Funding announced for new forest research

UK research into climate and pest resilient woodlands is set to boosted with the announcement of £16 million government funding.

Forestry Minister Rebecca Pow said, “Not only do we need to plant trees, for tomorrow, we also need to support their long-term protection from the host of threats they face due a changing climate.

“We are investing a further £16 million in vital research to help support the resilience of our trees and woodland as part of our ambitious plans to increase tree planting across the country.”

A Defra spokesperson said that Britain’s trees are facing unprecedented challenges from the impacts of climate change to an increased risk of tree disease and pests – including ips beetles, Dutch elm disease and ash dieback. These kinds of diseases threaten valuable habitats for thousands of species of wildlife.

This funding will support vital research into ways to mitigate and prevent these impacts, helping to protect woodlands and plant more trees in the long term.

It comes ahead of Environment Secretary Steve Barclay setting out plans this week to improve access to green space, including a competition for a new National Forest and the unveiling of two new Community Forests – in Derbyshire and the Tees.

The Forest Research programme will back 30 projects, working with 27 partner organisations. It will also support efforts to increase England’s tree canopy – one of the government’s key environment targets.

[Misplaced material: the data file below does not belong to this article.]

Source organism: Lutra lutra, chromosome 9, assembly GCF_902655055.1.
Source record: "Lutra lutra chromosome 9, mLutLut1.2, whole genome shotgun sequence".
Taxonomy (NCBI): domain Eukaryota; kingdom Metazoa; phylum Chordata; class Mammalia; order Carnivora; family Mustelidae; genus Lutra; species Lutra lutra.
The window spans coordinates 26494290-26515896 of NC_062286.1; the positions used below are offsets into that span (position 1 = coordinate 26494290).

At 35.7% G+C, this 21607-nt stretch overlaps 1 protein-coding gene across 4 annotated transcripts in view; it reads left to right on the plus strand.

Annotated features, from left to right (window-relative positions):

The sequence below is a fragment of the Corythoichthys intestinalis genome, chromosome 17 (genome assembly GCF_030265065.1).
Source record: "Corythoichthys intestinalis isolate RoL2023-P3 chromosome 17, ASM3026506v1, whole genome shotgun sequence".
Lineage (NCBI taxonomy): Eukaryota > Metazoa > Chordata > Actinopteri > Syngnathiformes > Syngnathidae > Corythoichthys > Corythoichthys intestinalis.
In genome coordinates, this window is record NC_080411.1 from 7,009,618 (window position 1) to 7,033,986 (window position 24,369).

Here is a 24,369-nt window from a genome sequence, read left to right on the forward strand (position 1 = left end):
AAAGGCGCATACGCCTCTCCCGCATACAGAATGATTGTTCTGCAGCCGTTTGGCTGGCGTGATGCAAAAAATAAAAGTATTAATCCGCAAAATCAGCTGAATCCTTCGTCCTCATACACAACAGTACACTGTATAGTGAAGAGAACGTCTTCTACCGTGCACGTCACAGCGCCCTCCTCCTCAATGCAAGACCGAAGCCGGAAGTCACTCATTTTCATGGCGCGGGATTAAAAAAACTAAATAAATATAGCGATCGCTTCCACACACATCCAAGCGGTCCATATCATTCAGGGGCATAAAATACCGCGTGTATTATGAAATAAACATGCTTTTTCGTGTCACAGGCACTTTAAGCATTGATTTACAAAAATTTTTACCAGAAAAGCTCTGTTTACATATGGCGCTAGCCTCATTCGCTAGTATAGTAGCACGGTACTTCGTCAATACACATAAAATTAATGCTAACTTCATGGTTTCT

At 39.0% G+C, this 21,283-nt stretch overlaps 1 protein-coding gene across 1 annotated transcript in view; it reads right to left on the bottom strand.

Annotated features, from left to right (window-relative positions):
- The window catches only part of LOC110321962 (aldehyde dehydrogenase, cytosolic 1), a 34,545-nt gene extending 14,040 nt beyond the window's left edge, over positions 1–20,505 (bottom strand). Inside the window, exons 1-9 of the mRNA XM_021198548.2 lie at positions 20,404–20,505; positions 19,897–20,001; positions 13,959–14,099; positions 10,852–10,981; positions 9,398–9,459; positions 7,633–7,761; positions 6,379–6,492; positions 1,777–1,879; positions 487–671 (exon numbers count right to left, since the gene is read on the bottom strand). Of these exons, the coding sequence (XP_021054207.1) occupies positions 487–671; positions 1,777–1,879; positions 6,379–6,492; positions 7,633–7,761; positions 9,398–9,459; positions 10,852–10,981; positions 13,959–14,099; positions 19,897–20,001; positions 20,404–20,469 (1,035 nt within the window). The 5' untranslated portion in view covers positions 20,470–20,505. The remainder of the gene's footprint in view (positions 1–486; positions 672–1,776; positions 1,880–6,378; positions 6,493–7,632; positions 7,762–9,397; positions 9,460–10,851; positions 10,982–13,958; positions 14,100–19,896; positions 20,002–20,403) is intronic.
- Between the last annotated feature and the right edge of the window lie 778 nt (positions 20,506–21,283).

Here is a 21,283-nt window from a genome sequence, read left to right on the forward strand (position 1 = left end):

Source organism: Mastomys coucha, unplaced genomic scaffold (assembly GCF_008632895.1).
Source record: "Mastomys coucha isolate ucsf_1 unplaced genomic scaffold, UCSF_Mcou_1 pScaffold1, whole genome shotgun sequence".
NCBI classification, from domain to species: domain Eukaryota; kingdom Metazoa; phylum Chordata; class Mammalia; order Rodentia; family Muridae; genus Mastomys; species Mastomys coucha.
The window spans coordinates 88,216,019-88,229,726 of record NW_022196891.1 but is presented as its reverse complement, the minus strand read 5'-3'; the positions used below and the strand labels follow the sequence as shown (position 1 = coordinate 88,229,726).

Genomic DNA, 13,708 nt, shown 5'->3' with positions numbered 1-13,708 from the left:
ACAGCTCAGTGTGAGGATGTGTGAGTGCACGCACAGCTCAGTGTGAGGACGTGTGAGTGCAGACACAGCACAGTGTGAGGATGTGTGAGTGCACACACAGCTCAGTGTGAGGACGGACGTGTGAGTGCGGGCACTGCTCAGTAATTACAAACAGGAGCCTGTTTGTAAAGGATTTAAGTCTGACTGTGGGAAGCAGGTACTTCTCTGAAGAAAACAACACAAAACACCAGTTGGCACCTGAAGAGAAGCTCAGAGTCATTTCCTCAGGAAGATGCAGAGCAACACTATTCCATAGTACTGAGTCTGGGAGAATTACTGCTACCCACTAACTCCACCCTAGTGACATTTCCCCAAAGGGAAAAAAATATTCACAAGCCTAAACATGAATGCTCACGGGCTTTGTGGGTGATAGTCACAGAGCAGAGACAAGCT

Projects benefiting from the funding include:

  • Studying the complex networks of soil nutrients and plant roots to see how they help boost woodlands.
  • Work to better understand how tree seeds can fall naturally and plant themselves
  • Developing our understanding of how drought is impacting tree growth
  • Examining the barriers to agroforestry, where trees and agricultural crops grow on the same piece of land

Professor James Pendlebury, Chief Executive, Forest Research said, “This is a significant and welcome investment in the forest science and evidence needed to underpin the creation of resilient woodlands and their future management and protection. It is also a huge investment in the next generation of forest scientists who will support the development of forests and woodlands fit for the future.

The Forest Research Trees and Forestry evidence programme aims to leave a lasting legacy, by providing strong scientific evidence to underpin the UK’s future forestry policy and support long term action for expanding and managing our treescapes.

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